How Much Does a Volkswagen Tune-Up Cost?

Volkswagen tune-ups generally cost between $200 and $350, but exact costs vary greatly depending on which model you have.
Written by Natalie Todoroff
Reviewed by Melanie Reiff
Volkswagen tune-ups, on average, cost between $200 and $350 depending on your specific model. You should get your Volkswagen tuned up every 5,000 miles driven or every six months—whichever comes first. 
If you own a car, an occasional tune-up is essential. Not only will it help your car last longer, but regular tune-ups are also a great way to spot early signs of engine damage before it becomes crazy expensive to fix.
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How much does a Volkswagen tune-up cost?

When you take your Volkswagen in for a tune-up, you can expect it to cost you anywhere between $200 and $350. Like with many other car repairs, just how much you pay depends on a myriad of factors, including where you live, the shop you choose to go to, and what kind of Volkswagen you’ve got. 
A Volkswagen Golf typically costs about $209 for a tune-up, while a spiffier Jetta is at the higher end of the spectrum at $357. Interestingly enough, the Tiguan, one of the larger vehicles made by the German automaker, costs $271 to tune up. 
To make sure you don’t wind up overpaying for your tune-up, we’d recommend getting at least three quotes before you decide which mechanic to go to. Or, if you want added peace of mind that your mechanic is using Volkswagen-approved parts and fluids, you should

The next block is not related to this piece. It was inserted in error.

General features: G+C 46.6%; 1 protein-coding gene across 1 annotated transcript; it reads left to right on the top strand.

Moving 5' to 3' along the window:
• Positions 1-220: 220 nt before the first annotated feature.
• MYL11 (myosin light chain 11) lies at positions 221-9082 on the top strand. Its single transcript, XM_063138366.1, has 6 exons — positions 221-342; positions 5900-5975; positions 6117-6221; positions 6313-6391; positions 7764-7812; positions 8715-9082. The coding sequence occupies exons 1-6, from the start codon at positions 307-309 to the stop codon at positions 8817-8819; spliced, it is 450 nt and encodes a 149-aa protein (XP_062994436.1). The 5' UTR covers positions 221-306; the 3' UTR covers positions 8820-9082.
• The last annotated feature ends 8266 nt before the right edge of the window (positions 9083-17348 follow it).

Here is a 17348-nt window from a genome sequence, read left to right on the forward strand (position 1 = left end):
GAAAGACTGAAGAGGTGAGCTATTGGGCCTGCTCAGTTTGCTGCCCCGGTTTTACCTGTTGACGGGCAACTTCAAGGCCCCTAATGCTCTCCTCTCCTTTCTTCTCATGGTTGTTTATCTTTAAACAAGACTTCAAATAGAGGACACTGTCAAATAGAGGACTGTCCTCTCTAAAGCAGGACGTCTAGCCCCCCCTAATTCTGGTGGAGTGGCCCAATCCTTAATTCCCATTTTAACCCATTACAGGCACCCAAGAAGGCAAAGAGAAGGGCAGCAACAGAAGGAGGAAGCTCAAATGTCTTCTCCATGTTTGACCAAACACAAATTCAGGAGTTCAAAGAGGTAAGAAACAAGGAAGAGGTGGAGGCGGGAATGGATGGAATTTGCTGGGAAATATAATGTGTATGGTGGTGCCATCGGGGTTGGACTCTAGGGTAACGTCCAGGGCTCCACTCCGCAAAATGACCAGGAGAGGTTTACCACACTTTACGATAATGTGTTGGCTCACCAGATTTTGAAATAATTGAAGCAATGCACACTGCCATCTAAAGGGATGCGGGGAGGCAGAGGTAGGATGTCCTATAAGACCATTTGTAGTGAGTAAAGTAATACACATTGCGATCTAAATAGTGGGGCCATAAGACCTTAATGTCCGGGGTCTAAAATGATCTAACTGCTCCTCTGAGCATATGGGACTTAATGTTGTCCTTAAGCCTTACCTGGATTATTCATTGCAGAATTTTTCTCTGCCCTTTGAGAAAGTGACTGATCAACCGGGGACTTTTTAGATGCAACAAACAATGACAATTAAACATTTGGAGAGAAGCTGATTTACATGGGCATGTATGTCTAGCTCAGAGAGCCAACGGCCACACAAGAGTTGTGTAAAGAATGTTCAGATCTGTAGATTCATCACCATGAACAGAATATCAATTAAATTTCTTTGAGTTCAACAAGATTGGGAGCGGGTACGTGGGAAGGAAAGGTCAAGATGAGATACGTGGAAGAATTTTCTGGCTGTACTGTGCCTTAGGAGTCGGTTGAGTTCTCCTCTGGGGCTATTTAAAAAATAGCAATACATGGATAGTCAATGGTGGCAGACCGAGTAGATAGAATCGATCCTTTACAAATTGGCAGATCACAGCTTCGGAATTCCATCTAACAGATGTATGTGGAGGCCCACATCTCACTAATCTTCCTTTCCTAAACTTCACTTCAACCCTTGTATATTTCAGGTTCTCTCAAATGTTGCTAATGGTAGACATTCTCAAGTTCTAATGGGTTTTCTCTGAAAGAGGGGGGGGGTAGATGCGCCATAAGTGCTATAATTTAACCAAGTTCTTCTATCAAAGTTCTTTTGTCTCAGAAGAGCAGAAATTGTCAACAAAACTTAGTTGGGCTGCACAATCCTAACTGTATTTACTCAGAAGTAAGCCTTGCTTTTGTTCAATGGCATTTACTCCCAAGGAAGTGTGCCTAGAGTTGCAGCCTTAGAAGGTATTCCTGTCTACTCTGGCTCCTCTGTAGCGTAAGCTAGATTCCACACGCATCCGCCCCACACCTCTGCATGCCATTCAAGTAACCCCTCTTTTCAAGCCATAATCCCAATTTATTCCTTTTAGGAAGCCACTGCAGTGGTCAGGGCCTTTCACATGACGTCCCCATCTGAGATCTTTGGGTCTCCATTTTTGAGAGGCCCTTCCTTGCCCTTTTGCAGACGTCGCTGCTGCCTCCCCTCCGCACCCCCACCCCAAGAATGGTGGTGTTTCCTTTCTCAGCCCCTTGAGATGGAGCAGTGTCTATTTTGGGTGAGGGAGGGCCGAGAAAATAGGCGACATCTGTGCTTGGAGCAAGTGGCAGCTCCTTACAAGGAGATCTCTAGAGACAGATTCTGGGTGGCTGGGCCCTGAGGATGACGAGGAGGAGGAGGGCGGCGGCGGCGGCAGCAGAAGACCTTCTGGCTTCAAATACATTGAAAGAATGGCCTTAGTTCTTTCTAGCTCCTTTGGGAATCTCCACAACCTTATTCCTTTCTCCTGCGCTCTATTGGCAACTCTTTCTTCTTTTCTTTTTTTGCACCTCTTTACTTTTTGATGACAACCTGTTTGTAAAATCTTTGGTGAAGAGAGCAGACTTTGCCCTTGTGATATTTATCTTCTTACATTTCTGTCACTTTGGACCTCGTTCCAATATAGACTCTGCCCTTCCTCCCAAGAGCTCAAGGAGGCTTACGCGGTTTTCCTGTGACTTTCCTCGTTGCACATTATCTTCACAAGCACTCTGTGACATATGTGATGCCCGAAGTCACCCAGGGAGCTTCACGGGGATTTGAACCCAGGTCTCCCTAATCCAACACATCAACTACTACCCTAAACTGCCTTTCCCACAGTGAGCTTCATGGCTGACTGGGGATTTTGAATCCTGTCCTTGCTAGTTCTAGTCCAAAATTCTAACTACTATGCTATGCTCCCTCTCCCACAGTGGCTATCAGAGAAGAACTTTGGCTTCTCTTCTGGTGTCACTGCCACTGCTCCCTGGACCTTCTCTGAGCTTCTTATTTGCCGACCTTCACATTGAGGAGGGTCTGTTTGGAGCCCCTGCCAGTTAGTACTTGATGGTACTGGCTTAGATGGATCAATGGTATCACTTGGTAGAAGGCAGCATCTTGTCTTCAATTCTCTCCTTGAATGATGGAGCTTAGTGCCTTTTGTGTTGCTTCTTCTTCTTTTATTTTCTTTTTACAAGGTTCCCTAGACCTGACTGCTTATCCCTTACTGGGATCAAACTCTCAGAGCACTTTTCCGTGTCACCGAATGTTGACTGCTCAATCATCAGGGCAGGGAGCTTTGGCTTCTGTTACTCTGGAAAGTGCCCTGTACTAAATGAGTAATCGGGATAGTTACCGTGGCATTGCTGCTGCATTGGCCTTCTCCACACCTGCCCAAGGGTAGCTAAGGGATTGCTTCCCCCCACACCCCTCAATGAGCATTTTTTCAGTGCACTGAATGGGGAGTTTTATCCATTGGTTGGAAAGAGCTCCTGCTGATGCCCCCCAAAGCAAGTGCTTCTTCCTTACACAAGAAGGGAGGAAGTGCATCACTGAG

take it to your local dealership

What does a Volkswagen tune-up include?

We’ve mentioned tune-ups a couple of times now…but what exactly does the service entail? Simply put, a tune-up is meant to extend your car’s lifespan and keep its engine shipshape. Here’s what you can expect a mechanic to do during a tune-up
  • Install new spark plugs 
  • Clean and visually expect the engine 
  • Install new air and fuel filters 
  • Clean the fuel injectors, throttle body, and throttle plate 
  • Clean and flush the fuel system
  • Inspect and replace belts and hoses 
  • Use an
    OBD scanner
    to scan for error codes 
MORE: How to tune up a car

How often should I get a Volkswagen tuned up?

Volkswagen recommends that you get your car tuned up every 5,000 miles. Which, for the average driver, shakes out to about every six months.
That being said, you may have to get your car tuned up a little ahead of schedule, depending on how it’s driving. If and when you begin to notice any of the following, it’s probably time to have a professional take a look at your Volkswagen:

Why do I need to tune up my Volkswagen?

We could go on and on about the importance of a Volkswagen tune-up, we can boil it down to just three reasons:  improving performance, preventing major breakdowns, and staying safe.
  • Improving performance: It’s pretty simple—a well taken care of vehicle will run better than one that’s been neglected. Driving with new oil, fresh spark plugs, etc. will keep your engine running at its best, which can also help get you better gas mileage (and cause you to pay less at the pump!).